That’s not the first time we’d been invited to do something with the Bushes because of music. Twelve years earlier, when President Bush Sr. had lost the election to Bill Clinton, he organized a farewell gathering at Camp David to thank people who had supported him through his time in office. I was invited to come and sing at a Sunday-morning chapel program. Gary and I went, and my mom came along to help with six-week-old Sarah.
It was a quick trip. We arrived at our cabin around dinnertime on a Saturday night and were told that if we were hungry, we should walk to a particular cabin a short distance away. I figured it was a cafeteria or something. It was dark, and I couldn’t get a feel for the place. When we knocked on the cabin door, it was opened by George and Barbara. It was just the five of us having dinner. And then we all watched a movie—Of Mice and Men—together, curled up on the sofa with their dog, Millie.
I had met them once before, on a tour of the White House, when Matt was a baby. Years later, they came to a Christmas show and sat in the audience. At the same time, Vince was getting to know the Bushes through his music. He sang at the dedication of the Bush Library.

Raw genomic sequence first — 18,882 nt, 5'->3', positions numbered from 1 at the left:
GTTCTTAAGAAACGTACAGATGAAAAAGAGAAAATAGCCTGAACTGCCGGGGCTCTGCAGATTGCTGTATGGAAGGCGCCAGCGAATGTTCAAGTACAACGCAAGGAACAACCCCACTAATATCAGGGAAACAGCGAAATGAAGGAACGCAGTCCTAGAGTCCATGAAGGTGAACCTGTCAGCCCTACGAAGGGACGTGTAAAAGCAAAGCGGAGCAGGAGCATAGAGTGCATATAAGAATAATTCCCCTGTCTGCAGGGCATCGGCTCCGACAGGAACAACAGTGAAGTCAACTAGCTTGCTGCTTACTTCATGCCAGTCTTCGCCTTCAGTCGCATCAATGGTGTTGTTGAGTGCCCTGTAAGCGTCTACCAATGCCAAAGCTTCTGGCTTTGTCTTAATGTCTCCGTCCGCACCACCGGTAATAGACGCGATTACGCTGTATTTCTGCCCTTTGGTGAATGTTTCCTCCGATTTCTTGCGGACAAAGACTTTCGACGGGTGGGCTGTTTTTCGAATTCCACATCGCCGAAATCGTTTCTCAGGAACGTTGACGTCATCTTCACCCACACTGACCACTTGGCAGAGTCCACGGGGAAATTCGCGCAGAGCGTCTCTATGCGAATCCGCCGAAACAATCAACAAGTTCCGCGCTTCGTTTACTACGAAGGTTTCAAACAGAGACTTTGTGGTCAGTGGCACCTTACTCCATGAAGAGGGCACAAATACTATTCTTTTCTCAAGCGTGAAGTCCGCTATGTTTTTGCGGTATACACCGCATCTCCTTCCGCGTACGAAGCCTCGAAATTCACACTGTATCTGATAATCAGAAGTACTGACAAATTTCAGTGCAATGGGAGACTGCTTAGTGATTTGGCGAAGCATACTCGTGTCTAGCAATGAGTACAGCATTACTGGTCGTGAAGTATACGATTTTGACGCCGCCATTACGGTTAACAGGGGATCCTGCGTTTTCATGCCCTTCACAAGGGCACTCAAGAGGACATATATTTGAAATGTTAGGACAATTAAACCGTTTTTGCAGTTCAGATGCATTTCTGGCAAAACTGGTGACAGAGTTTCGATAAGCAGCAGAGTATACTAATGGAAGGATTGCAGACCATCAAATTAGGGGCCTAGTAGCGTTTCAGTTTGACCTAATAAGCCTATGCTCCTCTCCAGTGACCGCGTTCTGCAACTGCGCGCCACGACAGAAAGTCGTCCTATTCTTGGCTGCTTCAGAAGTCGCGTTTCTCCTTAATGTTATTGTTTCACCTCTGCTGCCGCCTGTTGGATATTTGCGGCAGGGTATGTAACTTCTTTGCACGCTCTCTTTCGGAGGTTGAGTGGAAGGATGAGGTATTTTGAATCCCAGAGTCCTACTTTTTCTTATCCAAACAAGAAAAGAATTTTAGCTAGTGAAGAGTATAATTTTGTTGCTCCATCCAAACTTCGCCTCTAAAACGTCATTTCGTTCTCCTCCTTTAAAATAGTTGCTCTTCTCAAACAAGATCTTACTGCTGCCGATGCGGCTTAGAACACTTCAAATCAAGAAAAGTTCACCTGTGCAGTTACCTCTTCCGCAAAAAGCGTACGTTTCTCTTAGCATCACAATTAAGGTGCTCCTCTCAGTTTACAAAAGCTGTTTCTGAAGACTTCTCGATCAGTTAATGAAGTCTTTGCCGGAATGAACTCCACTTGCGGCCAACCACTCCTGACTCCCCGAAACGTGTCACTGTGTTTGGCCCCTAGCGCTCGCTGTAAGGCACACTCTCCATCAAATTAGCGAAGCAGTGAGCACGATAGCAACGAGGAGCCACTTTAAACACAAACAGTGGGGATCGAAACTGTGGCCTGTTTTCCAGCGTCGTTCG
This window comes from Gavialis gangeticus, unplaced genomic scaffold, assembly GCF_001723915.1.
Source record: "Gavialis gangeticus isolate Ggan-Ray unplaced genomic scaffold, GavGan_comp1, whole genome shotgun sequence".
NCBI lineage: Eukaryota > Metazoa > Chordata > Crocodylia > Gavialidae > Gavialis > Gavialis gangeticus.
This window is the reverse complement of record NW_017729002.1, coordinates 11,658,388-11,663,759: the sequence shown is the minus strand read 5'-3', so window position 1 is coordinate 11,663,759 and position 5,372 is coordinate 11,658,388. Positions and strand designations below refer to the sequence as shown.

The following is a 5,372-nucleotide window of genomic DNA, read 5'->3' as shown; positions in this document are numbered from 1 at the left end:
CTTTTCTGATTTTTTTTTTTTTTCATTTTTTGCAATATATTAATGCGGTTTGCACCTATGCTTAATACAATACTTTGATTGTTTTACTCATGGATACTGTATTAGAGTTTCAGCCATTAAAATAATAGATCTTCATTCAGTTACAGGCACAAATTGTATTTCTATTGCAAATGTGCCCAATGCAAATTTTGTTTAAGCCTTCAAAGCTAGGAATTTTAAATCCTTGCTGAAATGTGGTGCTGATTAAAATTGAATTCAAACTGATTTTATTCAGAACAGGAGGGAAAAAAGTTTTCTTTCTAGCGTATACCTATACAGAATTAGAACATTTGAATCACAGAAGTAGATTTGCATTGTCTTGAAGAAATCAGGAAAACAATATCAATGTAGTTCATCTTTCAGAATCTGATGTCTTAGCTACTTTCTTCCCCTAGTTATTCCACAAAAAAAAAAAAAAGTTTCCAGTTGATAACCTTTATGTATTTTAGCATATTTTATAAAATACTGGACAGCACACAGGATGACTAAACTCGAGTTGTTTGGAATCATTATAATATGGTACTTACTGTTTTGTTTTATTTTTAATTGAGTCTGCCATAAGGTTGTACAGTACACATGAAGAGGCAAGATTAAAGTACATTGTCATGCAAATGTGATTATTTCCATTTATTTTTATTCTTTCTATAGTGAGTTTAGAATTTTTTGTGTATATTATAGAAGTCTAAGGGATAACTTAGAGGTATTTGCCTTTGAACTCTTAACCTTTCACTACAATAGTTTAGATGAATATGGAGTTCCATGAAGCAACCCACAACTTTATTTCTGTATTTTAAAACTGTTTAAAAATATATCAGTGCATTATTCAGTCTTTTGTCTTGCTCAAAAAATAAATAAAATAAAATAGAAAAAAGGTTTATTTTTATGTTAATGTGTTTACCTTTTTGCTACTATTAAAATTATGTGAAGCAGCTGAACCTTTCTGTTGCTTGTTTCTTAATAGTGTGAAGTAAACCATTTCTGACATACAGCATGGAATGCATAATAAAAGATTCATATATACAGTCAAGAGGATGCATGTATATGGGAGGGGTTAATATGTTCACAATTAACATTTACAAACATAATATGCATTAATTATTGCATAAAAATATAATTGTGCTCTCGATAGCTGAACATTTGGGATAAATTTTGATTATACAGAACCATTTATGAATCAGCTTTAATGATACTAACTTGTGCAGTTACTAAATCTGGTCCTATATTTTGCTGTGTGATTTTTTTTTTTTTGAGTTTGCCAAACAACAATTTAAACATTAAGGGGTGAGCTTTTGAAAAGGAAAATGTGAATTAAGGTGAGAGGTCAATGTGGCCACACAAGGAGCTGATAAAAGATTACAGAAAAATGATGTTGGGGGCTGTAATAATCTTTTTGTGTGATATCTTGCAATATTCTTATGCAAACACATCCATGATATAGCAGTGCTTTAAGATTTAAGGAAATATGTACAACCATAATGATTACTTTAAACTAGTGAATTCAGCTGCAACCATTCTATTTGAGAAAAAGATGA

Life takes some interesting turns. Here in a remote cove, stretched out under the stars around a bonfire, Vince and I sat at George and Barbara’s feet, and played guitar and serenaded President Bush on his eighty-first birthday. They watched the stars and heard the waves lapping. It was beautiful.
It was a cool summer evening in Colorado with a tiny mist of rain. Vince and I were at a cookout, along with several other friends, at Chris and Kevin Costner’s house in Aspen. The burgers were great. The conversation was better.
I had met Kevin at a fund-raiser golf tournament in Las Vegas several years before. Perhaps to be more politically correct, the organizers thought they should involve at least one female golfer, and I was playing golf at the time. I wasn’t an actor, and people had paid thousands of dollars to play with movie stars. Whoever drew my name not only didn’t get a movie star but didn’t get a good golfer either. My manager and friend, Jennifer, was with me on this trip, and we struck up an interesting conversation with Kevin.